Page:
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L.M. Kit Carson founded the USA Film Festival in 1970 for one reason: He needed a place to show his movie. Two years earlier, Carson and director Jim McBride had made David Holzman's Diary, a dazzling mockumentary starring Carson as a moviemaker determined to discover The Big Truth by capturing his own small, mundane life on film. David Holzman's Diary won the Mannheim International Film Festival in Germany, then went on to play in France at the Cannes International Film Festival. And then...nothing.

Carson had expected at least to gain entrance into the prestigious New York Film Festival, which was then the premier fest for oddball underground films not likely to play the big screen. But Carson and McBride were turned away from New York and were forced to find another home for their unwanted child. When they couldn't find one, Carson decided to build his own in Dallas, the city of his birth.

In 1970, Carson and Bill Jones, the late Southern Methodist University professor and caretaker of all things cinematic, opened the Screen Generation Film Festival, which exposed local moviegoers to films not yet playing here, among them Woodstock and Robert Altman's M*A*S*H. The fest drew more than 500 people; back then, it must have felt like a hundred thousand. By the time the 1970s ended, Kit Carson had gone to California, but the rechristened USA Film Festival remained dedicated to his desire to celebrate the very best films made in the United States by American-born filmmakers.

"Back in 1971, the organism started in Dallas with people who were kind of interested in movies but didn't know much about movies," Carson says from Los Angeles, where he is in the middle of finishing his film Bullfighter, a self-proclaimed "millennium western" shot in Del Rio. "There were no film fests in this country devoted to the American independent film. I said, 'There's no film festival for Marty Scorsese or Brian De Palma, so let's start one, because this stuff is happening and no one is saying this is happening.'"

By the decade's end, such films as Altman's The Long Goodbye, Alan J. Pakula's All the President's Men, Mel Frank's Prisoner of Second Avenue, Steven Spielberg's Sugarland Express, Dennis Hopper's The Last Movie, Ralph Bakshi's Fritz the Cat, Joan Micklin Silver's Hester Street, and Warren Beatty's Shampoo all had their regional premieres at the USA Film Festival, always with the filmmakers in attendance -- an original stipulation of the festival. And no less than such directorial legends as Frank Capra, William Wyler, George Cukor, King Vidor, George Stevens, and Raoul Walsh had come to Dallas to be honored with retrospectives of their immortal films.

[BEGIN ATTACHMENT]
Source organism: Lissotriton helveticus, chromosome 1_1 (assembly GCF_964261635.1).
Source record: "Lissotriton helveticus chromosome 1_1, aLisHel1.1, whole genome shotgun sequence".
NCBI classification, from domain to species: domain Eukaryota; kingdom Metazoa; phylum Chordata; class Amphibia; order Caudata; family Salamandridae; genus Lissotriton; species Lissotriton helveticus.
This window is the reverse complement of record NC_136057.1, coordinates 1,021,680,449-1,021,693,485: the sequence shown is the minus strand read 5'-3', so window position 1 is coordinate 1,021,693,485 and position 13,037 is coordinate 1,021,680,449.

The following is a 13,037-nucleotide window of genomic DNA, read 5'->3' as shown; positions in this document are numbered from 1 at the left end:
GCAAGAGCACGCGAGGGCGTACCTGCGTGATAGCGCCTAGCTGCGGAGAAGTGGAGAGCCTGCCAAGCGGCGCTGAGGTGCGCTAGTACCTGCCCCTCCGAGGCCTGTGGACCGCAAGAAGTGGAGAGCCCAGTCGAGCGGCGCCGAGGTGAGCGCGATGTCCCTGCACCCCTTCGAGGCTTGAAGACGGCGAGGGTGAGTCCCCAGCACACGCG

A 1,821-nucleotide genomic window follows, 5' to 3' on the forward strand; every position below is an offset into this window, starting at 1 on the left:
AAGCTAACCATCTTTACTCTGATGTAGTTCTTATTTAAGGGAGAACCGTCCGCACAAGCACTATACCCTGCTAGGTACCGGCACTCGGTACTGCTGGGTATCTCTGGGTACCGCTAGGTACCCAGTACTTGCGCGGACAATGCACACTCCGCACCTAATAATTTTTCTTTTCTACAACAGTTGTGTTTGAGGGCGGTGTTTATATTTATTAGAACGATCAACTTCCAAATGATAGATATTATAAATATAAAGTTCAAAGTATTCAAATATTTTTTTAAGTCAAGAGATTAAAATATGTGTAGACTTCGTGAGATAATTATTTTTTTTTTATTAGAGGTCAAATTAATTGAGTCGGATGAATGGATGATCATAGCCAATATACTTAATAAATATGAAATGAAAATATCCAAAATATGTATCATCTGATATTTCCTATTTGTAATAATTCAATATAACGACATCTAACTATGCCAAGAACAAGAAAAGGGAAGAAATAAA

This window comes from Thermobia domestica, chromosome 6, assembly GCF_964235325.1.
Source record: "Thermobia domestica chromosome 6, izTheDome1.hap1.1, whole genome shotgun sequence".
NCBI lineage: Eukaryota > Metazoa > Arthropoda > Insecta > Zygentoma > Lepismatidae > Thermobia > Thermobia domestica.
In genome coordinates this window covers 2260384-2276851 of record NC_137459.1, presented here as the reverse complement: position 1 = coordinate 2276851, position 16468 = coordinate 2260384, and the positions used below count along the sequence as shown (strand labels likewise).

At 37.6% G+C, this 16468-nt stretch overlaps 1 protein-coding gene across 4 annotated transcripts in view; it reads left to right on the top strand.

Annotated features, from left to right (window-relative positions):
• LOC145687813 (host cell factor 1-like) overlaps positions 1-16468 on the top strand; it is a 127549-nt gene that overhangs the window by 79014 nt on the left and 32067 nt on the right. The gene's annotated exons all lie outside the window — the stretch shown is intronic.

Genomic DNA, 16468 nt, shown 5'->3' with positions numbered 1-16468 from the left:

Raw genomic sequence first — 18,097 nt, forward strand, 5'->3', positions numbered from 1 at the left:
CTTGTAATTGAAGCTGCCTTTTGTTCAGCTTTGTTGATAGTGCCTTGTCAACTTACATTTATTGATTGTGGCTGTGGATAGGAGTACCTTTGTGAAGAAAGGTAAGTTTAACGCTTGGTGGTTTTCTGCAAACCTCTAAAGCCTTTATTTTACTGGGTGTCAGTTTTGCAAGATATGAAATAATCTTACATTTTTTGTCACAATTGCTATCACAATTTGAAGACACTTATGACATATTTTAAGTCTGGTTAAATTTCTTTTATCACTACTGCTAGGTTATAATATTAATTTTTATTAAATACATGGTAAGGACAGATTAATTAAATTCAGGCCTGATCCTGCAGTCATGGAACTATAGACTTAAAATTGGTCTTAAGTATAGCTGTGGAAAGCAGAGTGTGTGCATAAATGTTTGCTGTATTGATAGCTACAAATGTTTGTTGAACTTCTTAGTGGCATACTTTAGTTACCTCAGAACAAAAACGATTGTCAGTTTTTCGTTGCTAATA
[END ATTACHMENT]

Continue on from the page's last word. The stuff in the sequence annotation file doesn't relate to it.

If the USA Film Festival ranked below Cannes or Toronto or New York on the film-fest food chain, it appeared to be gobbling its way upward. Such were the heady days when even Richard Nixon took notice, sending Walsh a congratulatory telegram on his USA Film Festival tribute.

Fade out. Cut to 1989. Or 1993. Or 1999.

Cut to USA Film Festival schedules overflowing with low-rent, forgettable Hollywood product such as Shakes the Clown and Posse and Earth Girls Are Easy and Indian Summer. Cut to movies that are playing the festival days, or even hours, before they're released in theaters -- or, worse, are already on cable television, as was the case with this year's The Tic Code, a made-for-cable endeavor. Cut to screenings of the worst sort of Hollywood detritus -- say, Xanadu or Can't Stop the Music -- offered up under the apologetic heading of "Bad Movies We Love." Cut to a tribute to the likes of Dennis Quaid, with a screening of his direct-to-video latest. Cut to post-screening discussions with a very detached Christopher Walken mumbling on an AMC Glen Lakes stage. According to one source, the USAFF couldn't even land a Master Screen Artist last year.